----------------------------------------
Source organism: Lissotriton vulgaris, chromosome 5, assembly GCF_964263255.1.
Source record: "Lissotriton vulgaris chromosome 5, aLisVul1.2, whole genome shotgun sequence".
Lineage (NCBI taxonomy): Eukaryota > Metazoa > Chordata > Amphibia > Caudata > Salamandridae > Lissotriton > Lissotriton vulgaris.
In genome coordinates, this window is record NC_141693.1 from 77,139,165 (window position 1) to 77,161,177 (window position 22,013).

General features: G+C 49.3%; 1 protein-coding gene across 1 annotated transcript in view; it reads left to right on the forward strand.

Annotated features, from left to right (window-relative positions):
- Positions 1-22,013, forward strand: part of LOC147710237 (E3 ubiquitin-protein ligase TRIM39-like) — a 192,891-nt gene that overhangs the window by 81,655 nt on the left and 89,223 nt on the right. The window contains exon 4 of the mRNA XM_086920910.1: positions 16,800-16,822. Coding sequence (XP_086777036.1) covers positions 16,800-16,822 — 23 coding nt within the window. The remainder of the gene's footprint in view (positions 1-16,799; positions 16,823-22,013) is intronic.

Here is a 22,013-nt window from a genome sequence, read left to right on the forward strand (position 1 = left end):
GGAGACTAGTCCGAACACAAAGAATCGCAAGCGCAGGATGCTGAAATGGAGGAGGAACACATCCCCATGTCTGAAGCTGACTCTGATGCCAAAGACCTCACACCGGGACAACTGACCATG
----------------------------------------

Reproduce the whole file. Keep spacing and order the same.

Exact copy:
Source organism: Lissotriton vulgaris, chromosome 5, assembly GCF_964263255.1.
Source record: "Lissotriton vulgaris chromosome 5, aLisVul1.2, whole genome shotgun sequence".
Lineage (NCBI taxonomy): Eukaryota > Metazoa > Chordata > Amphibia > Caudata > Salamandridae > Lissotriton > Lissotriton vulgaris.
In genome coordinates, this window is record NC_141693.1 from 77,139,165 (window position 1) to 77,161,177 (window position 22,013).

General features: G+C 49.3%; 1 protein-coding gene across 1 annotated transcript in view; it reads left to right on the forward strand.

Annotated features, from left to right (window-relative positions):
- Positions 1-22,013, forward strand: part of LOC147710237 (E3 ubiquitin-protein ligase TRIM39-like) — a 192,891-nt gene that overhangs the window by 81,655 nt on the left and 89,223 nt on the right. The window contains exon 4 of the mRNA XM_086920910.1: positions 16,800-16,822. Coding sequence (XP_086777036.1) covers positions 16,800-16,822 — 23 coding nt within the window. The remainder of the gene's footprint in view (positions 1-16,799; positions 16,823-22,013) is intronic.

Here is a 22,013-nt window from a genome sequence, read left to right on the forward strand (position 1 = left end):
GGAGACTAGTCCGAACACAAAGAATCGCAAGCGCAGGATGCTGAAATGGAGGAGGAACACATCCCCATGTCTGAAGCTGACTCTGATGCCAAAGACCTCACACCGGGACAACTGACCATG